$ npm run webpack

After running the above command, you can check our public folder and our bundle.js file should have been generated.

Also, on the command line, let’s start our server with the command below:

$ npm start

Our server should be up and running. Open up your browser and visit http://localhost:3030 and you should see our Hello world message displayed in the browser. Yay, we have set up Webpack and hooked it up with React and Babel. Let’s make our second commit:

First we will ignore our bundle.js file in the public folder because it is always generated by Webpack (this is my preference). Open the terminal and enter the command below to append our bundle.js file to the list of our Git ignored files/folders:

$ echo '\npublic/bundle.js' >> .gitignore

Followed by -
$ git add .

to add/stage all our changed files and
$ git commit -m 'set up webpack and test bundle.js file'
to make our second commit along with its descriptive message.

Yay, we have successfully wired up Webpack with Babel.

For this app we will be using external style sheets (you can write inline style sheets in react components) , so we’ll have to revisit our Webpack config and tell it how to handle our style files (.css files). Also, within our client folder, we will create a subfolder called styles and create a main.css file there.

Let’s create our style file, open up the terminal and enter the following command to create our style file:

$ mkdir client/styles && touch client/styles/main.css

That should create our main.css file in our styles folder within our client folder. Open up the main.css file and let’s set the background of our page to black by entering the code below:

body {
  background-color: black;
}

Next, we will import our main.css file into our index.js file (entry point of Webpack into our app), and your index.js file should be updated with the code below:

import React from 'react'; // import React package
import ReactDOM from 'react-dom'; // import ReactDOM package
import './styles/main.css'; // import our external css file

// using the render method, we will mount this node into our DOM (html file) on the element with 
// id of 'app'
ReactDOM.render(
  <div> Hello World</div>, 
  document.getElementById('app')
);

You can see the import of our main.css file on line 3. Now that we have CSS files in our project, we need to add a css-loader and a style-loader to the modules section of our webpack.config.jsfile, our updated webpack.config.js file is shown below:

const path = require('path'); // import Node.js path module for path related operations
// create our config object
const config = {
  entry: path.join(__dirname, '/client/index.js'), // Abosolute path to our entry file
  output: { // our output configuration
    path: path.join(__dirname, './public/'), // output path (directory/folder)
    filename: 'bundle.js' // output bundled file name
  },
  module: { // define our loaders here
    // array of rules to handle different file types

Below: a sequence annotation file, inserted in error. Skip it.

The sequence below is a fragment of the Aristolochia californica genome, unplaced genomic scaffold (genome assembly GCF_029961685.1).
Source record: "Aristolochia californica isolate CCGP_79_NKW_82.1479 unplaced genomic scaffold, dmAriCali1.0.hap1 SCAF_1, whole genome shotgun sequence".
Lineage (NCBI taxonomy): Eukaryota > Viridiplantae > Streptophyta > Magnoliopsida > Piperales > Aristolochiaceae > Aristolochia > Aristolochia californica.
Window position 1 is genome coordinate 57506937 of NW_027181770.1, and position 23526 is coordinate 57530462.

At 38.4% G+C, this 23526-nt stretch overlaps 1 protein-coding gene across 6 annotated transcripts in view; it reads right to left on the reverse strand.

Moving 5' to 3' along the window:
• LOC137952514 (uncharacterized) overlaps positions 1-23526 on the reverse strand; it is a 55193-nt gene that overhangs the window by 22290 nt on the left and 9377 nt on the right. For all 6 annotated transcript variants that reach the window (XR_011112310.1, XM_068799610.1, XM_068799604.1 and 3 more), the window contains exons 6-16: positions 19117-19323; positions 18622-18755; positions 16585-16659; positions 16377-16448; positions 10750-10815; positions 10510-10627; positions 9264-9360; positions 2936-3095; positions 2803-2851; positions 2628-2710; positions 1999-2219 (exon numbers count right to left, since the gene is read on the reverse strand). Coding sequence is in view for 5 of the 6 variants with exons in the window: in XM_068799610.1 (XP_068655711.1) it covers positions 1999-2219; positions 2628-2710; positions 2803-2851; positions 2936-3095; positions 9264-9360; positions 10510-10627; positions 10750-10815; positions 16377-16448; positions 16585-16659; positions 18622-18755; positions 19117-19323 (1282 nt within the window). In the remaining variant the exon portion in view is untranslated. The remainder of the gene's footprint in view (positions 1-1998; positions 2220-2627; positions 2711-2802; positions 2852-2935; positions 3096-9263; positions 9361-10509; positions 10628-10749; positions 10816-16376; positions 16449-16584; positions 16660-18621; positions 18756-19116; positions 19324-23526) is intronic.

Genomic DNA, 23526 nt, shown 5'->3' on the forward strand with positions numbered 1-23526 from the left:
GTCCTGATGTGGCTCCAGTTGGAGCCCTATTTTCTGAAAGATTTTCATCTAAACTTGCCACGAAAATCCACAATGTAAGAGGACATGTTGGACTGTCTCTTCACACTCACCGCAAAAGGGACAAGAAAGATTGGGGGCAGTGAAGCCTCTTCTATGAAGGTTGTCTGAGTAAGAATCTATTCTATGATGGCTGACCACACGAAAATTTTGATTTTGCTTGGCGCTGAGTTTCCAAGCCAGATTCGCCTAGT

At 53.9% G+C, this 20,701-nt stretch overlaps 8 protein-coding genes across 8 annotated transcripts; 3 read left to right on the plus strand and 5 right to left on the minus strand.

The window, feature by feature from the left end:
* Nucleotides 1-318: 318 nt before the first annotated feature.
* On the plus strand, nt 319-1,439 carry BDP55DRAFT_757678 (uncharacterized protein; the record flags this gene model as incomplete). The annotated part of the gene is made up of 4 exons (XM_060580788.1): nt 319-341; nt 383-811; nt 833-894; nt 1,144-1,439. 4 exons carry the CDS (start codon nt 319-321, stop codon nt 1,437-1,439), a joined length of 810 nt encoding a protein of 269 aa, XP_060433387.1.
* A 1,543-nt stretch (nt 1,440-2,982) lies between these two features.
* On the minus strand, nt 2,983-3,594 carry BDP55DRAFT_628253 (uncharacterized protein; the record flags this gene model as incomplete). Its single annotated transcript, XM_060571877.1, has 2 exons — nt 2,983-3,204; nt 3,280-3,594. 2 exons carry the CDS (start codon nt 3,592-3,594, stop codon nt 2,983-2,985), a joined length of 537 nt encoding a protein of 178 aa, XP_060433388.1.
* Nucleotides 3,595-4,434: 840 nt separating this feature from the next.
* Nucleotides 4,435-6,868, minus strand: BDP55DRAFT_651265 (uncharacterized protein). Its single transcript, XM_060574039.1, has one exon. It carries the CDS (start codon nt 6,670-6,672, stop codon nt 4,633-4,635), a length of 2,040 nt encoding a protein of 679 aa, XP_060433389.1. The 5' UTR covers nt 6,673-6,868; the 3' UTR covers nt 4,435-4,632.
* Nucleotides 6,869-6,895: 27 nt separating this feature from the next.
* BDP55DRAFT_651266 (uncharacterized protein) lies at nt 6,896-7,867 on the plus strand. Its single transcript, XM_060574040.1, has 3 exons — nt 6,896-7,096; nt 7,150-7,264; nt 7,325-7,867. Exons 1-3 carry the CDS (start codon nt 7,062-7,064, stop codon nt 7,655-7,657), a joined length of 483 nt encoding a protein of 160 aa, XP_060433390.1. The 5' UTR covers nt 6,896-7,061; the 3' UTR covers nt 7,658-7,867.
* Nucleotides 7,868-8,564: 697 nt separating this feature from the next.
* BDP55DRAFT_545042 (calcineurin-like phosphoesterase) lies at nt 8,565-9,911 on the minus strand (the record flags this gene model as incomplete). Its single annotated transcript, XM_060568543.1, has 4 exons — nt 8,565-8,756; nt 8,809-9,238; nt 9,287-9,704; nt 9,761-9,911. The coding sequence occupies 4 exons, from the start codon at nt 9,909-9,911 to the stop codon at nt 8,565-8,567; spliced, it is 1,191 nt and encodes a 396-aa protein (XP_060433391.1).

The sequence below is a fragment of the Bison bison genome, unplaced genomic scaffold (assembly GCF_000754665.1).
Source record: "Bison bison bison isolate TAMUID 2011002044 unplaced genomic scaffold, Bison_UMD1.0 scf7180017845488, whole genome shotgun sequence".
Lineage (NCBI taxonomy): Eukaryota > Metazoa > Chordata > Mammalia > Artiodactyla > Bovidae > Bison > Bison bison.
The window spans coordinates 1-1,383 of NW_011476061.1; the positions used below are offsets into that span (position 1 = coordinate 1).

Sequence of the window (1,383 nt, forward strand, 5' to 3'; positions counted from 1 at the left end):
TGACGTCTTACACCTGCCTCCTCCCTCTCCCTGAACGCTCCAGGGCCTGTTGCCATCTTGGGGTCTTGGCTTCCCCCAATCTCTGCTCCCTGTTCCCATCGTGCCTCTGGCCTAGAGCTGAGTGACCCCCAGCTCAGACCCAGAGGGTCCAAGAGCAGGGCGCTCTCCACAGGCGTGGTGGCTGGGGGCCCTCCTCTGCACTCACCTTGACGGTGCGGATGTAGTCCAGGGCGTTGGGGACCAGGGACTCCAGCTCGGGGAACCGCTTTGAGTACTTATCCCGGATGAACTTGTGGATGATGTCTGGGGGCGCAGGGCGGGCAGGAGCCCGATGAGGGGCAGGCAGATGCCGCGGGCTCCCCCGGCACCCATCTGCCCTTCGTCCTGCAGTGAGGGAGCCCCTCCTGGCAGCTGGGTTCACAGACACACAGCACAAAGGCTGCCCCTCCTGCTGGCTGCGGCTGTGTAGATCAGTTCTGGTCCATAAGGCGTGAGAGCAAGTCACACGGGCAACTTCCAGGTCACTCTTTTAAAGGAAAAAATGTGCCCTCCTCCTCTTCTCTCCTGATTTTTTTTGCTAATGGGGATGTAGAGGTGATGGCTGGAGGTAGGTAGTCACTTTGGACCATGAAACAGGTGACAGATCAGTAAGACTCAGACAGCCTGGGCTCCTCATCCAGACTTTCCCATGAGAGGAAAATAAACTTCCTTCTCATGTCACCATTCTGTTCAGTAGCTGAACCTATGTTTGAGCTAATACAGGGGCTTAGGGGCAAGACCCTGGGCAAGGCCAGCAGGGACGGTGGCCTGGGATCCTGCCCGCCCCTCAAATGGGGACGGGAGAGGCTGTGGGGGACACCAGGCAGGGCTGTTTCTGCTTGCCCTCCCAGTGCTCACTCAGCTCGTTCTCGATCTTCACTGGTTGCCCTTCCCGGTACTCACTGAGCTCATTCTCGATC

rules: [
      {
        test: /\.(js|jsx)$/, // check for .js and .jsx files (uses Regex)
        loader: 'babel-loader' // use this loader for .js and .jsx files found
      },
      { 
        // check for files ending with  .css (uses Regex)
        test: /\.css$/,
         // use these loaders of .css files. 'css-loader gets run first and is 
         // used to handle the imports of our css files inside our jsx files. 
         // The style loader then mounts our css in to the DOM
        loaders: ['style-loader', 'css-loader']
      }
    ]
  },
  // set the file extensions we want webpack to resolve
  resolve: {
    extensions: ['.js', '.jsx']
  }
};

// export our config object.
// You may have noticed we are using es5 syntax here. This is because Webpack, which would be using this
// file, expects es5 syntax
module.exports = config;

Lines 15–18 show our addition of a css loader , while in line 26–29, we configure what types of files should be resolved by Webpack (with this, we don’t need to specify the extension when importing .js & .jsx files). Next, let’s install this loader using npm and also update our dev-dependency section of our package.json file to contain our css-loader module.

Enter the command below in your terminal:

$ npm install --save-dev style-loader css-loader

Let’s bundle our file again and start up our server to see our style settings reflect:

$ npm run webpack && npm start

The above command will create our bundle.js file and start our server. Next, we should navigate to http://localhost:3030 to see our changes reflected.

Alright, now that we’ve set up our Webpack config file, we can focus on writing our React components and wiring up our calculator!

Let’s create our third commit. Run the commands below in your terminal to stage our changed files and commit them:

$ git add .
To add all changed files to the staging area, and
$ git commit -m 'Setup Webpack loaders configuration'
to commit all our changes with a short commit message. You can view you commit history by typing $ git log in your terminal.

Up next, we will be writing and wiring up our calculator components using React.

The Calculator